Here come the Raptors again, the higher seed in a first-round series. They got swept by the Wizards last year and lost the Nets the year before. Will Toronto finally get over the hump? A few ways to assess the odds:
1. Are the Raptors in their own heads?
Toronto coach Dwane Casey isn’t happy about opening the playoffs with a 12:30 p.m. game tomorrow. Casey, via Doug Smith of the Toronto Star:
“We have all these 12:30 games and they look at us as the team north of the border that plays the early games when people out west are still asleep. We’ll use that as a little motivation too,” he said. “Evidently someone doesn’t feel like we’re deserving of that prime time spot. We have to use that as motivation.”
Motivation? Maybe. But this also sounds like a coach fretting about an early start – which lends itself to unpredictability – after dropping home Game 1s the last two years.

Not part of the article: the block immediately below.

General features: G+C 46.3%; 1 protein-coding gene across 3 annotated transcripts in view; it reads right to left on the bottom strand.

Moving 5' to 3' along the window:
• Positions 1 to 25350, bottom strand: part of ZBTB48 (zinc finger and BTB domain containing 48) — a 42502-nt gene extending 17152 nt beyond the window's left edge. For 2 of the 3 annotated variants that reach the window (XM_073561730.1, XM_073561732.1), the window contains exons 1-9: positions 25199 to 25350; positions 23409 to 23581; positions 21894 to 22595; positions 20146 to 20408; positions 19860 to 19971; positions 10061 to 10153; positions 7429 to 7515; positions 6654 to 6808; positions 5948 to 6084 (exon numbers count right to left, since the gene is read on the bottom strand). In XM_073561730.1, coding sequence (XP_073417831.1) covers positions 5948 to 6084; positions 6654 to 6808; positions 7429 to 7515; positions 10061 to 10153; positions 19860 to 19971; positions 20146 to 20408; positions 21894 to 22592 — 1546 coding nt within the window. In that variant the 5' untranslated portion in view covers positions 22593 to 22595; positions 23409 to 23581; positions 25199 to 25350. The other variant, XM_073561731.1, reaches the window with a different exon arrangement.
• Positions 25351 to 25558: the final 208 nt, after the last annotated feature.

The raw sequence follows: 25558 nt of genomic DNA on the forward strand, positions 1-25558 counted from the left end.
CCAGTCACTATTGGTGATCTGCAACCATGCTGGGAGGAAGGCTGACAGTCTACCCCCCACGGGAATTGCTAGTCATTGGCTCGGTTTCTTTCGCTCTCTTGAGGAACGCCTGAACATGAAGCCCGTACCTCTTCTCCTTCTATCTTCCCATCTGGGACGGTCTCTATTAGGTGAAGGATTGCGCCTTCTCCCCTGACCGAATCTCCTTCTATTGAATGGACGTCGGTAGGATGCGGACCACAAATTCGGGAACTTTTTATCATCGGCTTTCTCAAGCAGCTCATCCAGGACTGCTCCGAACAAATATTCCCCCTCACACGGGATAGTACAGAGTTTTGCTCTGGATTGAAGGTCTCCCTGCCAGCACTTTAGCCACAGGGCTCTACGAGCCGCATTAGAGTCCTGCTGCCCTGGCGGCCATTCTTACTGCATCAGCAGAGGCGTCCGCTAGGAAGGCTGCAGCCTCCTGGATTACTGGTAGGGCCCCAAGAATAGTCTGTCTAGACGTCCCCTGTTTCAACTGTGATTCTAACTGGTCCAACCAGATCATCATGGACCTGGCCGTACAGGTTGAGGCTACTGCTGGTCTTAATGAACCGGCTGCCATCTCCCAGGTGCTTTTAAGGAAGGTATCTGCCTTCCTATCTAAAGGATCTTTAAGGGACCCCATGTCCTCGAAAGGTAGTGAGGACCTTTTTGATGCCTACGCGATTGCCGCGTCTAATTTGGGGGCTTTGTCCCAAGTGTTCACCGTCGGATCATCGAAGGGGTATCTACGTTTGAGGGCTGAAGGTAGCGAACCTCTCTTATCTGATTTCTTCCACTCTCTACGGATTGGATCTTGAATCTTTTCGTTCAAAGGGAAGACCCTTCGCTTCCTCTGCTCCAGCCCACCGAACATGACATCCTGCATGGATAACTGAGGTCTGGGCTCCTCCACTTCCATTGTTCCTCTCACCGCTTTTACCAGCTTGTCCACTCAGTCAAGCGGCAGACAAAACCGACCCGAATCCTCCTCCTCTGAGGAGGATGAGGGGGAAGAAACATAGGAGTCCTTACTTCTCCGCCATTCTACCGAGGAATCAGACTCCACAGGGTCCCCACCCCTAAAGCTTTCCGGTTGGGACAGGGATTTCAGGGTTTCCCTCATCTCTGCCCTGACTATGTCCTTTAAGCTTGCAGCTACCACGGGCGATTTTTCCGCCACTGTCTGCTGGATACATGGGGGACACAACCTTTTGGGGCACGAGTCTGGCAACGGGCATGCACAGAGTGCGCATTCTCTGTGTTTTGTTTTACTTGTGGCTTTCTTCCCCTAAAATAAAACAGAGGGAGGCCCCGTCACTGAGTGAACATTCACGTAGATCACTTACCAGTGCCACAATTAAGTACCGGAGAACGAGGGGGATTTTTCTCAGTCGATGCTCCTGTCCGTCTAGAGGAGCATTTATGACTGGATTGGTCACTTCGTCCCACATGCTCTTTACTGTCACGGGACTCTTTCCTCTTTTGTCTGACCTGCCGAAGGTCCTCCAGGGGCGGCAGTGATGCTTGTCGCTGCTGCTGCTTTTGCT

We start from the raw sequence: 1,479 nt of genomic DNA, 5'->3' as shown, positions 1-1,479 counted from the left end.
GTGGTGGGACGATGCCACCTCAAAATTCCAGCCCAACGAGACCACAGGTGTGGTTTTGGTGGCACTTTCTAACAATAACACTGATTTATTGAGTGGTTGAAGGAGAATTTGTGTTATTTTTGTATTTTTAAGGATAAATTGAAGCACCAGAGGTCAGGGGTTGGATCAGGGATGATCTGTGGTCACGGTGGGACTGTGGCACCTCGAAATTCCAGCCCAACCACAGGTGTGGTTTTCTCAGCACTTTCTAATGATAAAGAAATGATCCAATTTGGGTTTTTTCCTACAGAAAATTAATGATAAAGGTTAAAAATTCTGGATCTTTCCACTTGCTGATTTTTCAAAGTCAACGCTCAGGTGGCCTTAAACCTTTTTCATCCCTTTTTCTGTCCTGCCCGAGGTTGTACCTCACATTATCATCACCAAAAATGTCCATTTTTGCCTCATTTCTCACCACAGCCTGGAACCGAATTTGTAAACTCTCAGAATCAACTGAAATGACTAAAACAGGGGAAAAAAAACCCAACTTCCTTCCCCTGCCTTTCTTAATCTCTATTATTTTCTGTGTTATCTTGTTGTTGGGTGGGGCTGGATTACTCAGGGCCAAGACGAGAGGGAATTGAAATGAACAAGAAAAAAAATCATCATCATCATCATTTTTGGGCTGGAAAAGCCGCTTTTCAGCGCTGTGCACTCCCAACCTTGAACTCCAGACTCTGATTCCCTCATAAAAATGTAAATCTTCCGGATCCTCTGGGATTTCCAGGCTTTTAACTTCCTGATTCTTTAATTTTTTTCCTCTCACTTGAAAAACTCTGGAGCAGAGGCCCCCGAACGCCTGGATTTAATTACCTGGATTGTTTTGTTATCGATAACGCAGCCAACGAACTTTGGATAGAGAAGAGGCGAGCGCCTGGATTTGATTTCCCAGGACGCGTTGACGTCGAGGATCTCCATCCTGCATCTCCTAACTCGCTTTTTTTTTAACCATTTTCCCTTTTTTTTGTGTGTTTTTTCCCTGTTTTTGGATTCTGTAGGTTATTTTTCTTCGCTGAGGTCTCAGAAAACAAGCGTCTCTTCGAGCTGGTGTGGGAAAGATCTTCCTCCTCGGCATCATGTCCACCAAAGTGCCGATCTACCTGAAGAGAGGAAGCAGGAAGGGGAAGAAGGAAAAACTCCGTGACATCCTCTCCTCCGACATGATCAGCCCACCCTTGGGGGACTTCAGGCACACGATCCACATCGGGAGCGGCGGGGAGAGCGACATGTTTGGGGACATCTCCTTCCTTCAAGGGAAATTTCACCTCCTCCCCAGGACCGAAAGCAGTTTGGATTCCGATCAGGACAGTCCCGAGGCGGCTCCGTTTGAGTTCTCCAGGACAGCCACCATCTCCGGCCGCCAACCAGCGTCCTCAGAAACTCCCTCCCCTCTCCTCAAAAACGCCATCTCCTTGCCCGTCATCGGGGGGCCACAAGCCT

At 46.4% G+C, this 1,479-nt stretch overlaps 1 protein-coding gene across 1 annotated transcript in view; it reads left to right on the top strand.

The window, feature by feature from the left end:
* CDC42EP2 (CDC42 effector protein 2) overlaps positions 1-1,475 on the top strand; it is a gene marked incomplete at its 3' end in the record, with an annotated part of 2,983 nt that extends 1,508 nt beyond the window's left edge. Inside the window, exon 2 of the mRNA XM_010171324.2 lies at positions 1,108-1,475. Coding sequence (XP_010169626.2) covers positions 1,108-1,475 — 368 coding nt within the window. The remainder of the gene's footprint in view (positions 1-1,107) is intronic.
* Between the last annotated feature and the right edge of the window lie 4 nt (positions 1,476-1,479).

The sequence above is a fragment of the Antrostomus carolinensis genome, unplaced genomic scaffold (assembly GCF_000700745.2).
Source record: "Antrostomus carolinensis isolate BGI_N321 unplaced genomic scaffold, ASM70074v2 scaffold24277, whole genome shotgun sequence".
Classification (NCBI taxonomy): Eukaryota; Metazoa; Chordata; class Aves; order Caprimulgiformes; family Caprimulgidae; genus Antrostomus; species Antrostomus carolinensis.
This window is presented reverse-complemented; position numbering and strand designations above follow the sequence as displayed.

Lowry and DeRozan had excellent regular seasons, and even George Hill and Paul George won’t necessarily have an easy time guarding those two Raptors. The Pacers play quality defense overall, but they’re only so-so at keeping opponents off the free-throw line. If Lowry and DeRozan dictate the pace, get into the paint and draw fouls, Indiana’s window for winning shrinks dramatically.
3. Will Frank Vogel uncover a matchup problem before its too late?
Toronto is better and more talented, but the Pacers are more versatile. They can play big and small, making several adjustments within each style. I’m not sure the exact strategy that will give the Raptors trouble, but within all the possible iterations, I’m convinced there’s one. Frank Vogel’s job: Finding it before the Raptors take a commanding series lead. It might not be enough for Indiana to win, but after the last two years, Toronto probably doesn’t want the series coming down to a coaching duel (though I still believe Casey is a good coach).
Prediction: Raptors in 6